Step 4: Cut Fabric

Lay your fabric flat on a cutting mat and use a rotary cutter and metal ruler to cut your fabric to the dimensions of a letter 8.5" x 11".

In the future you can cut to any dimension your printer supports, but let's start with letter size.

Step 5: Back Fabric

To get the fabric to feed into the printer well, you need to back it with something. This is where the packing labels come in. They are 8.5" x 11", so they are already cut to letter size.

Peel off the backing and carefully position and stick the label on the wrong side of the fabric.

The packing labels pictured in this instructable stick very well, almost too well. Depending on the fabric type, when I peel them off they leave a residue, so lightly smooth it down. As long as you don't have any edges peeling up, the sheet should feed into the printer without problem.

Notes on Backing:

You can also use freezer paper by cutting it to size to match fabric and ironing it down shiny side down to fuse it to the fabric.

I prefer the packaging labels because the freezer paper gets jammed easier and if you can get it off cleanly, you can reuse the labels. I encourage you to try both and see what works best for you.

Step 6: Prep Photo for a Test Print

Adjusting Image in Photoshop

For the image to show up on fabric looking it's best, you will want to adjust some levels and contrast before you send it to the printer. Make sure to save the images after making different adjustments so you can go back to that image if it's the one you end up liking the best!

- Open your image in Photoshop (or other photo editing software)

- Adjust the light levels so the image looks how you want, I suggest making the highlights and mid-tones bright so the details are clear.

In Photoshop:

Image > Adjustments > Levels and drag the two arrows, highlights and shadows towards the middle to lighten and darken the image up to where it looks more defined.

- In addition to you can adjust the overall contrast and brightness

In Photoshop:

Image > Adjustments > Brightness/Contrast to get the blacks even darker.

- Feel free to choose any other adjustments you may want to in order to achieve a vibrant image that has good contrast.

Test Print

- Cut and paste a sample of your image in a new letter size document, with each one representing a different adjustment.

- Save this as a "test print"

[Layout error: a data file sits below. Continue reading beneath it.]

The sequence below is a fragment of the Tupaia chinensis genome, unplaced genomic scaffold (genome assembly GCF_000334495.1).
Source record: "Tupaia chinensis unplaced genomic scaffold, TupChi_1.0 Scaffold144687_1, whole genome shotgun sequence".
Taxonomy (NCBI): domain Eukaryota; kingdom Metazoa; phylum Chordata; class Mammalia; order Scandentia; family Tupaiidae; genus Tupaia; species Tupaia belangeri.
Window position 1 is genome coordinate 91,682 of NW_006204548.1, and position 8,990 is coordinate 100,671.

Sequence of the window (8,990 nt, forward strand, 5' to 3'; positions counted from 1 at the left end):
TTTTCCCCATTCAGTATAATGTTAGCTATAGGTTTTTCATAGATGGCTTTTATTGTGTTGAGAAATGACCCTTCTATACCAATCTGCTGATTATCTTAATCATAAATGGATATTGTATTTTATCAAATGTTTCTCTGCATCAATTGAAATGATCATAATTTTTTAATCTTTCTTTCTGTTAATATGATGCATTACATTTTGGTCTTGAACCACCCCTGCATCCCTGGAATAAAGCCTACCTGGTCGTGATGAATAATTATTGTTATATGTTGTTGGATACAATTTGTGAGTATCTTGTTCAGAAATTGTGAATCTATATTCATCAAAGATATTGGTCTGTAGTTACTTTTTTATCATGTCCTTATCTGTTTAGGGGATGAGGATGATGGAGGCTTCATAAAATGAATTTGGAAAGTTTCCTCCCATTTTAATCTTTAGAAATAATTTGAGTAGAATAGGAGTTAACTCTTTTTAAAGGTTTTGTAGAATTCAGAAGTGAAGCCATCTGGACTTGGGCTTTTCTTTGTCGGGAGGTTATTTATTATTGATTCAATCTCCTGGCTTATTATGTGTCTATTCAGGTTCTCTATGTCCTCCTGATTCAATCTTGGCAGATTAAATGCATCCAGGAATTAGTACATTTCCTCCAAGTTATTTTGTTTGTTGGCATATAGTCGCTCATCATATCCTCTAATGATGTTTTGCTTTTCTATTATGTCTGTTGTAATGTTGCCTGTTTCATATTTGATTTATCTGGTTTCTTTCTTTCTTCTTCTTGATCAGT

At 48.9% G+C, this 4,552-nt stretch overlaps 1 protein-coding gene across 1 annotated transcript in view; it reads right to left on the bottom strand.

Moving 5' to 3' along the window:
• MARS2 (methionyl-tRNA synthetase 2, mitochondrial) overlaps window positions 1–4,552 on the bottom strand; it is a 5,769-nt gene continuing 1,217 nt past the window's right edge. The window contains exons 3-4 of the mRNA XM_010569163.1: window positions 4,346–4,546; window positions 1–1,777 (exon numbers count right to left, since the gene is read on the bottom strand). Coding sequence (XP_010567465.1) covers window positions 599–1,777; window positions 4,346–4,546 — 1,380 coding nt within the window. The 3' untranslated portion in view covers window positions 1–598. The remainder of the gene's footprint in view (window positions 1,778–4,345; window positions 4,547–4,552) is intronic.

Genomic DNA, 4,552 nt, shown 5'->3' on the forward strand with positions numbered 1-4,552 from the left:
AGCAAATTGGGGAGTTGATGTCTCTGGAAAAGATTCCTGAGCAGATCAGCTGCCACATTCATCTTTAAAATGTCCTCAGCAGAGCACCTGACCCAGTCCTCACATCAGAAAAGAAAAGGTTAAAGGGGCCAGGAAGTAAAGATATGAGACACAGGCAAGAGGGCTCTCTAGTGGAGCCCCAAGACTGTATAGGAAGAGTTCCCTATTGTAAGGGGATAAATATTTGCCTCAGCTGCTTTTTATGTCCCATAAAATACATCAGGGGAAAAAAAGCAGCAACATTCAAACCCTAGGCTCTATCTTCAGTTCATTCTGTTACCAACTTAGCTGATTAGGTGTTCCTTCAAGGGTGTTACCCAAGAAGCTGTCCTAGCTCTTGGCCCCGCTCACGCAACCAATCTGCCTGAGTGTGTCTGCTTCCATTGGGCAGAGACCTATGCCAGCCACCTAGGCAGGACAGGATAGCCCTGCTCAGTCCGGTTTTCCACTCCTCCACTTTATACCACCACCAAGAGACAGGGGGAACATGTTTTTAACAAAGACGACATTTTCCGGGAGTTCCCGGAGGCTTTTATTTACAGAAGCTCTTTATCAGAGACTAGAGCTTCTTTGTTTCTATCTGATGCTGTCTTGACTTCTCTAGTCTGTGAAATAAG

Step 7: Print!

Once you have your test image you can go to the printer and some backed pieces of fabric you are ready to print!

Test Printing

- Load the fabric sheets in one at a time without any other paper in the printer. You will either need to load your fabric face down or face up. Do a quick print on paper if you are not sure.

- Make sure your paper is nice and snug against the guides in the paper tray and touches the back. I had some problems with the printer picking up the fabric, but then realized it was because I hadn't pushed the fabric sheet back far enough. Depending on the size you are printing, you may need to adjust the guides.

- Send your test image to the printer and check to make sure that the fabric feeds from the tray. If there is a problem, check the errors your printer is communicating to you and the paper to see that it is loaded correctly.

- Watch your fabric being printed! It's like magic, but not. :)

Print Away!

- After you are satisfied with your test print. Go to your saved image with the adjustments that you like and send it off for the final print!

Step 8: Dry, Unpeel and Rinse

- Let the print dry for an hour before rinsing it to make sure it doesn't smudge. Some suggest 24 hours, an hour has worked great for me, it probably depends on the fabric content and type of inks used.

- Peel off the backing slowly, the labels have left residue on some of my fabric, on others, it has not. If residue is left behind, you can easily get it off by letting it soak in water.

- Hand wash the print to remove excess ink, dry and you are done! Like I mentioned before, a small amount will rinse away on the first wash, but no more than 10% should be lost. If there is more lost, I suggest using the Bubble Jet Set 2000 linked to in previous steps.

Post any projects in the comments section. There are so many possibilities!

Check out my Cat Face Purse that uses this technique to print a custom cat fabric!